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When Financier Lou Wolfson's undefeated Raise a Native retired from the 2-year-old skirmishes in midsummer with tendon trouble, a lot of racegoers who had been eagerly anticipating the arrival of a true champion were reduced to melancholy. Not the least disconsolate was Wolfson himself. "When you lose a horse like Raise a Native it's a terrible blow," he said mournfully last Saturday as he stood in the Aqueduct paddock watching the field of 11 youngsters parade before the 92nd running of the one-mile Champagne Stakes. "About the best you can do is hope that something else in your stable can be a suitable substitute.
"Roman Brother just might be the replacement we're looking for," Wolfson said as he studied a compact little gelding he picked up for $23,500 last winter. There was no need for Wolfson to add something that the crowd of 50,732 had already discovered in the form sheets: Roman Brother had won the only three races of his young career.
A few minutes later Roman Brother made it four for four. The gelding by Third Brother out of the Roman mare Roman Zephyr took the Champagne by four and a half lengths from the Hopeful winner, Traffic. With the victory went a nice little pot of $152,150, which, even if it doesn't make Wolfson forget Raise a Native, certainly won't do his bank account any harm.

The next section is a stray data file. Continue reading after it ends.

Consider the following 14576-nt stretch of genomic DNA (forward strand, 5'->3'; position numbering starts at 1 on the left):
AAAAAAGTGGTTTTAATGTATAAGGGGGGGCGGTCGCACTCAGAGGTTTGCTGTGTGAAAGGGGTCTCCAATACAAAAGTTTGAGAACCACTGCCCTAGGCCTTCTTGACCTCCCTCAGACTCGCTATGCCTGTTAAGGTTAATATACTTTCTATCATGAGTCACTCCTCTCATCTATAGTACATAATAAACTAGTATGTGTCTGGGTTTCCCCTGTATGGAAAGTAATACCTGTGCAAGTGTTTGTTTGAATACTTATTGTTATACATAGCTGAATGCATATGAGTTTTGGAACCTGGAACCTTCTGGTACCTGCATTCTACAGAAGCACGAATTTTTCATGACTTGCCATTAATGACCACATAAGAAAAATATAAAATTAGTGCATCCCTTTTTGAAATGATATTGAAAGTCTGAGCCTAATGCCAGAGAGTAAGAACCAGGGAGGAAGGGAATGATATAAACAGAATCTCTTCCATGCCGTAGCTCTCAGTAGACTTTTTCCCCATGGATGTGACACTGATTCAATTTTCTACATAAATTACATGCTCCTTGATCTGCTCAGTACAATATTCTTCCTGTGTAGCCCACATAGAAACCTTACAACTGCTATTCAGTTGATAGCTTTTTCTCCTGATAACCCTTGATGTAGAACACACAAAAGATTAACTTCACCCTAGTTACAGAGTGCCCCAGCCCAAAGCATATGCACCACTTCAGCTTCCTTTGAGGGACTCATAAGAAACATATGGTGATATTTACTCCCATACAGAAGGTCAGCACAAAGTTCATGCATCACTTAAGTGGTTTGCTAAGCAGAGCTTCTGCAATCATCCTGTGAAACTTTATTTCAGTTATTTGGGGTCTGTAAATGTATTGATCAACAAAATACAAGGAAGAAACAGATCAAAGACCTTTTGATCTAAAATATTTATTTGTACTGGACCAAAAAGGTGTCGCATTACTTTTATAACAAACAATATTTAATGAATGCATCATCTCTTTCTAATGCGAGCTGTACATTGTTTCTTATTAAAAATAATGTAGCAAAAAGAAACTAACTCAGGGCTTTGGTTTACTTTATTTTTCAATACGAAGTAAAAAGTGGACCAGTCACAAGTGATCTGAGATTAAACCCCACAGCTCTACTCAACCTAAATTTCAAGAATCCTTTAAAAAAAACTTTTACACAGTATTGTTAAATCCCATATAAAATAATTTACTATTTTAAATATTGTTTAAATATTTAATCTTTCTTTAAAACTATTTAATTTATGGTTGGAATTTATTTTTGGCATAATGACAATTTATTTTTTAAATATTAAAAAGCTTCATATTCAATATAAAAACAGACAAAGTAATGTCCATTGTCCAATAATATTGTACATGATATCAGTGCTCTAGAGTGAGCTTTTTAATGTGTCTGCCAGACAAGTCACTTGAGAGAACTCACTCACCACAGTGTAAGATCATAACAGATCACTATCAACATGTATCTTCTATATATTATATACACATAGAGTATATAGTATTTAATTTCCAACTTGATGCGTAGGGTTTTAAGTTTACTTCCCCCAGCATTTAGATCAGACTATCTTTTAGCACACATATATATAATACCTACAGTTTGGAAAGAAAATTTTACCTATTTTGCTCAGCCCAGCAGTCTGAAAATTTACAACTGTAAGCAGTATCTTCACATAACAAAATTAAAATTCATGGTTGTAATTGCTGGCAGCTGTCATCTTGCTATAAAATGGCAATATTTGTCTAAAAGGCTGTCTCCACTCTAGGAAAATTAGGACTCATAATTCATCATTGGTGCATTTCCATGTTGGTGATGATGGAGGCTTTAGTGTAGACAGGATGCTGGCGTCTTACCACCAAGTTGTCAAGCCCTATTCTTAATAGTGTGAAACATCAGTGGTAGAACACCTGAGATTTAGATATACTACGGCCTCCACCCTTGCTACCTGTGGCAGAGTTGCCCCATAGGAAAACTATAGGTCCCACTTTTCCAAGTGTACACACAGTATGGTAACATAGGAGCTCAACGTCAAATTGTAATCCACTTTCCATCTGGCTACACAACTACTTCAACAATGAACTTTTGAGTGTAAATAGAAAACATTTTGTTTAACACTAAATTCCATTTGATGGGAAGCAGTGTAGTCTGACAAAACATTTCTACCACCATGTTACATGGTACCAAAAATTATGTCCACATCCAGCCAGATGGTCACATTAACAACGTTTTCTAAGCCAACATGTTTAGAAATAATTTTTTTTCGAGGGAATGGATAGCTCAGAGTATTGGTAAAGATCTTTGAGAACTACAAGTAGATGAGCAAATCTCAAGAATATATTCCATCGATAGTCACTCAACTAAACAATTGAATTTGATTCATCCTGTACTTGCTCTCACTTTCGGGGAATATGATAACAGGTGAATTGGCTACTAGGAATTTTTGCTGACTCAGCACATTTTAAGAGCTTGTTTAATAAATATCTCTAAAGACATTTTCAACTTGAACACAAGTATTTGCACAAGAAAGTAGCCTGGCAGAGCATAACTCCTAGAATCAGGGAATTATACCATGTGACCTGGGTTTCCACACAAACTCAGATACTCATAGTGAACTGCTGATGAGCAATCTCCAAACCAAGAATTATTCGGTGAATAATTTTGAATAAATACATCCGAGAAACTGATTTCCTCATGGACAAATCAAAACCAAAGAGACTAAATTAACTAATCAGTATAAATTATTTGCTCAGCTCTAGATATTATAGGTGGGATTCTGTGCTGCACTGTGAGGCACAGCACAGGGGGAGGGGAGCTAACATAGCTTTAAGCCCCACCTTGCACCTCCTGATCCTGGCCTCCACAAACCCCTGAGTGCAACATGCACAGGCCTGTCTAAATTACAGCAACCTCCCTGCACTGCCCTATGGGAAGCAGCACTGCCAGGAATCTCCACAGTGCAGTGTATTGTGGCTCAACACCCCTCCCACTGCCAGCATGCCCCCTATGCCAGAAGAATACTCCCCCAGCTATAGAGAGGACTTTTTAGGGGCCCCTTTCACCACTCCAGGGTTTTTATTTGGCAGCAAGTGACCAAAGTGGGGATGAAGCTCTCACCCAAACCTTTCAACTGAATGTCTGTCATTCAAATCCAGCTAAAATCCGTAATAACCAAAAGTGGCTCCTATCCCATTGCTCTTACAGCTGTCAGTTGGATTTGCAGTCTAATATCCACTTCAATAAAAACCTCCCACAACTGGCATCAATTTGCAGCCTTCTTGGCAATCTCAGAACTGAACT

Where does all this leave the 2-year-old situation? Well, I think it leaves it pretty much on the backs of just two horses, both undefeated, Roman Brother and Mary Fisher's Golden Ruler, winner of the Arlington-Washington Futurity (SI, Sept. 16).
A lot of horsemen would have you believe—as they often do at this time of year—that the whole 2-year-old division is pretty ordinary, which is a word they love to toss around. Nobody really can tell how good the crop is just yet, but now, as the distances stretch out, it is reasonable to make a tentative evaluation. It's fun to try one's own Experimental, and do it now, before the official Experimental Handicap ratings are published in January.
The Experimental is a handicapper's projection of what any bunch of 2-year-olds might develop into as 3-year-olds. These juveniles are going to make up the fields for next year's Triple Crown races, and the difficulty of putting together an Experimental is that you are attempting to guess what a horse who is running at seven and eight furlongs now will do at a mile and a quarter later on.
The development of winter racing makes this task increasingly complicated. Form will be changing constantly in the next six months. Consider, too, that many of next year's better 3-year-olds haven't started yet, and so we have no form on them at all. I have handicapped the Experimental served up for consideration on this page on the basis of current 2-year-olds going a theoretical mile and a sixteenth at the very end of this year, rather than pounding a mile and a quarter next May. To claim that it is any kind of definitive rating of 3-year-old form would be madness.
So here is my Experimental; it includes some unfamiliar names, and these belong to horses which seem to have potential, though they have not yet had a full chance to prove it.
[This article contains a table. Please see hardcopy of magazine or PDF.]